A quick look back at AWS re:Invent 2015
Credit for the title belongs to Pam Murphy, COO of Infor, who delivered this gem in the keynote session of the Global Partner Summit at Amazon Web Services (AWS) re:Invent 2015 conference, held in Las Vegas from Oct. 6-9. If you had any doubts that cloud computing is gaining steam (apologies for mixing water vapor metaphors) attending this event would have ended them. Over 18,000 attendees were at the main conference and about 4,000 attended the Partner Summit (ANSYS is an AWS Advanced Technology Partner). Continue reading
Advanced simulation tools are essential for contemporary and competitive product design. But it is the assembly of these tools into an effective, automated design system that gives leading companies an additional advantage. One such company is Denmark-based Grundfos, one of the world’s leading pump manufacturers.
Grundfos estimates that pumps currently account for 10 percent of the world’s total electricity consumption. This fact provides ample incentive to improve pump efficiency, given the current drive for energy efficiency and reduction in carbon emissions. Grundfos produces pumps for a wide range of applications: circulator pumps for the heating, ventilating and air conditioning industry as well as pumps for water supply, sewage, boiler, and other industrial applications and for inclusion in the equipment of other OEM’s. With such a broad line of products, it is clear that there is plenty of potential for putting an automated design loop system to work. Continue reading
While reading “Out of Our Minds” by Sir Ken Robinson —published in 2003 — one prediction that blew my mind was the possibilities of backing up our brain information. It was not convincing, even considering some forty odd years into the future. I did a Google Search to discover that actually the book quoted a prediction by renowned futurologist Dr. Ian Pearson.
“By about 2040, there will be a backup of our brains in a computer somewhere, so that when you die it won’t be a major career problem.” – Ian Pearson
Based on a recent announcement that ANSYS and Cray has smashed supercomputing records, an editor of a well-known magazine followed up on and asked me whether this achievement might help to compensate the slowdown of Moore’s Law. Although I was able to briefly respond, it was also end of the day and while driving home the question stayed in my head and was the origin of this blog. Continue reading
I was speaking with an ANSYS HFSS developer about a year ago when he mentioned they were starting to see customers who wanted to run 3-D full wave electromagnetic field simulations that would need more than a terabyte of computer system memory, something this developer hadn’t been able to do before. Continue reading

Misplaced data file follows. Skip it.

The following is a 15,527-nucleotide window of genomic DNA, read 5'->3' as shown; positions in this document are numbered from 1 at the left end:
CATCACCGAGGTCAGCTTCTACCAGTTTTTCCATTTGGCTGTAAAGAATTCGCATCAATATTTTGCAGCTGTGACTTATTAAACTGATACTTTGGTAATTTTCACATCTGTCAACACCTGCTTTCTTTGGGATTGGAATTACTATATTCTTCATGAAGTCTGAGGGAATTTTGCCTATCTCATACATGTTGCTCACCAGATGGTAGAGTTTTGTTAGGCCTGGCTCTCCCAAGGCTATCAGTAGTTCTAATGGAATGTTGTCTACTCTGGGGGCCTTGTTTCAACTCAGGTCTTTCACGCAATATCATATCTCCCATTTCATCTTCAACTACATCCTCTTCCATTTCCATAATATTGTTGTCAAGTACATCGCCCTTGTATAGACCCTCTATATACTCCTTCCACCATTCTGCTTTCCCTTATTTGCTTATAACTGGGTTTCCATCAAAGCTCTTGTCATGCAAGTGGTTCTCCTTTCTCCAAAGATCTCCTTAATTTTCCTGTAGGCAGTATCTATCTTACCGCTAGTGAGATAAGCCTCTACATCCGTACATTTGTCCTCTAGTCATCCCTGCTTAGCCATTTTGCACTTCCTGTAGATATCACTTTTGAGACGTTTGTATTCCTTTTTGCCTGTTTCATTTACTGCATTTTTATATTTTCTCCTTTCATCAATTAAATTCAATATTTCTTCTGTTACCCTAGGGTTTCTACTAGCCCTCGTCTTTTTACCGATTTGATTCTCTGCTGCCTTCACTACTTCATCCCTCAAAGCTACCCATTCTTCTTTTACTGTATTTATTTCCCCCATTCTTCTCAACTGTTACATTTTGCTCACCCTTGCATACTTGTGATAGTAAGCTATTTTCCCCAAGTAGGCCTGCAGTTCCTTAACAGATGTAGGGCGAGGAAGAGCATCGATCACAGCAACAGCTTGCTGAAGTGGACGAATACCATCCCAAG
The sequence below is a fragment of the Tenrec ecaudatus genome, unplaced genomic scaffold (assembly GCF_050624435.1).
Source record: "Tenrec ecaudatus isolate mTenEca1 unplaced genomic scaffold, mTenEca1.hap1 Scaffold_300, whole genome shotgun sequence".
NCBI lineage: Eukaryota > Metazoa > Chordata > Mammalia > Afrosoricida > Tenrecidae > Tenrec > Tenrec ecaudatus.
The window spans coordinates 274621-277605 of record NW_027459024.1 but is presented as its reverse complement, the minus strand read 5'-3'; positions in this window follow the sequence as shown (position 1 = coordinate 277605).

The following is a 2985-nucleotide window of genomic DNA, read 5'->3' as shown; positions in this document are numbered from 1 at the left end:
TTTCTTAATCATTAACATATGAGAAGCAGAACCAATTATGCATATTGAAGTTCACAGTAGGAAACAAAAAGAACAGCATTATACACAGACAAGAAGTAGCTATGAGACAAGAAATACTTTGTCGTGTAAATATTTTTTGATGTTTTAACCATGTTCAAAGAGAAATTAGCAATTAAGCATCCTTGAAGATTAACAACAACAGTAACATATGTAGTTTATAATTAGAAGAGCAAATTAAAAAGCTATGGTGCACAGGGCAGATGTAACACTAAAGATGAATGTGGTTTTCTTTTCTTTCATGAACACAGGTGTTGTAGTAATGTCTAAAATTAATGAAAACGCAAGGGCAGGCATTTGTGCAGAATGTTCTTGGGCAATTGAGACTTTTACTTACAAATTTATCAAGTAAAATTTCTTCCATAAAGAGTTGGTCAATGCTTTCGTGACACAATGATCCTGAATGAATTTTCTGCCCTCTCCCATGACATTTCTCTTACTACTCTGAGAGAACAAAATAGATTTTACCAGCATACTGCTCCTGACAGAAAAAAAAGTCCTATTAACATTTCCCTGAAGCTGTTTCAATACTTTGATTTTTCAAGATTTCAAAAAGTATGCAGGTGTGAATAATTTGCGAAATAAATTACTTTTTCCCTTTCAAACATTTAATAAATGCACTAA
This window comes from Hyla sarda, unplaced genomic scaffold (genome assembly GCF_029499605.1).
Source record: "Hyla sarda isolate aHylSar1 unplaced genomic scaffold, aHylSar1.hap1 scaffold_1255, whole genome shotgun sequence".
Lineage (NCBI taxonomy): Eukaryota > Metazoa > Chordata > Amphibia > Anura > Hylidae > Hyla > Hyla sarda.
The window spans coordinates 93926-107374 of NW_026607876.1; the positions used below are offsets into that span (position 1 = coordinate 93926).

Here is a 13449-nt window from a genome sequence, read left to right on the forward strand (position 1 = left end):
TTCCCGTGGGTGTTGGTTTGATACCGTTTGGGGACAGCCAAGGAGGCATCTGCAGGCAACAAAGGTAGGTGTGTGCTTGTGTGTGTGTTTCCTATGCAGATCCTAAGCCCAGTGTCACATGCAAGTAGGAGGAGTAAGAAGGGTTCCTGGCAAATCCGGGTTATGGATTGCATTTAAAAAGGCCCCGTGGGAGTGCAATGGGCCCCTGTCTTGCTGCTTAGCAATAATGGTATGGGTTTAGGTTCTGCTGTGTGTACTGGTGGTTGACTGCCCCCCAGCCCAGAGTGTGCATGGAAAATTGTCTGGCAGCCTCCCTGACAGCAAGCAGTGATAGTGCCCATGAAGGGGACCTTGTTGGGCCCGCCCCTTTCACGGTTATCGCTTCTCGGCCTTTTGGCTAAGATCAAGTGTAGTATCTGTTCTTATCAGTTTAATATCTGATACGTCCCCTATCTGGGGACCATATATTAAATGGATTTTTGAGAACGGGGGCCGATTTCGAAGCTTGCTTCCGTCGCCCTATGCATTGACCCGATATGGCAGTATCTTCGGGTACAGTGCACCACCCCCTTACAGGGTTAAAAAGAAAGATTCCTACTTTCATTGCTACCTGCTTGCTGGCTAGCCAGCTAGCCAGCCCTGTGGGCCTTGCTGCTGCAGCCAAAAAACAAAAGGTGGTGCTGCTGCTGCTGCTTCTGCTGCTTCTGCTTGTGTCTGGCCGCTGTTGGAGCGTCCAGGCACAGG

Today, we announced our new ANSYS Enterprise Cloud solution, a combined service and software solution designed to help our global accounts move simulation into the public cloud. Based on my own discussions with customers, the solution is well-matched to current trends and business challenges. Let me explain. Continue reading
In a previous blog, I was expressing our privilege of having a strong HPC technology partnership with NVIDIA. Earlier this week, we announced a supercomputing milestone of scaling to 36,000 cores with fluid dynamics simulations being achieved thanks to a strategic partnership with the National Center for Supercomputing Applications (NCSA). Now, you may wonder what the relevance of this achievement is for you when you don’t have access to a supercomputer. Continue reading
In the first part of this two-part post about high-performance computing, I already addressed three commonly-held myths associated with HPC. Now I’ll address three myths that are related to particular concerns about HPC adoption.
Myth #4: “Without internal IT support, HPC cluster adoption is undoable” Continue reading
You’ve heard all the talk about simulation-based design. You’ve listened to colleagues— maybe even some of your competitors — wax on about how doing robust simulation studies early on in the design cycle leads to more and better product ideas while also optimizing use of materials. In fact, you’re sold on the need to embrace advanced analysis, but you just don’t see how it’s feasible given the perceived complexity and cost of the simulation software — not to mention, the high-powered workstation gear. Continue reading
Looking back at my notes from conversations with many engineers during our recent ANSYS Convergence Conferences, I must admit that I still came across some myths and misconceptions about high-performance computing (HPC) for engineering simulation. Let me share six really striking ones with you:
- HPC is available on supercomputers only
- HPC is only useful for CFD simulations
- I don’t need HPC – my job is running fast enough
- Without internal IT support, HPC cluster adoption is undoable
- Parallel scalability is all about the same, right?
- HPC software and hardware are relative expensive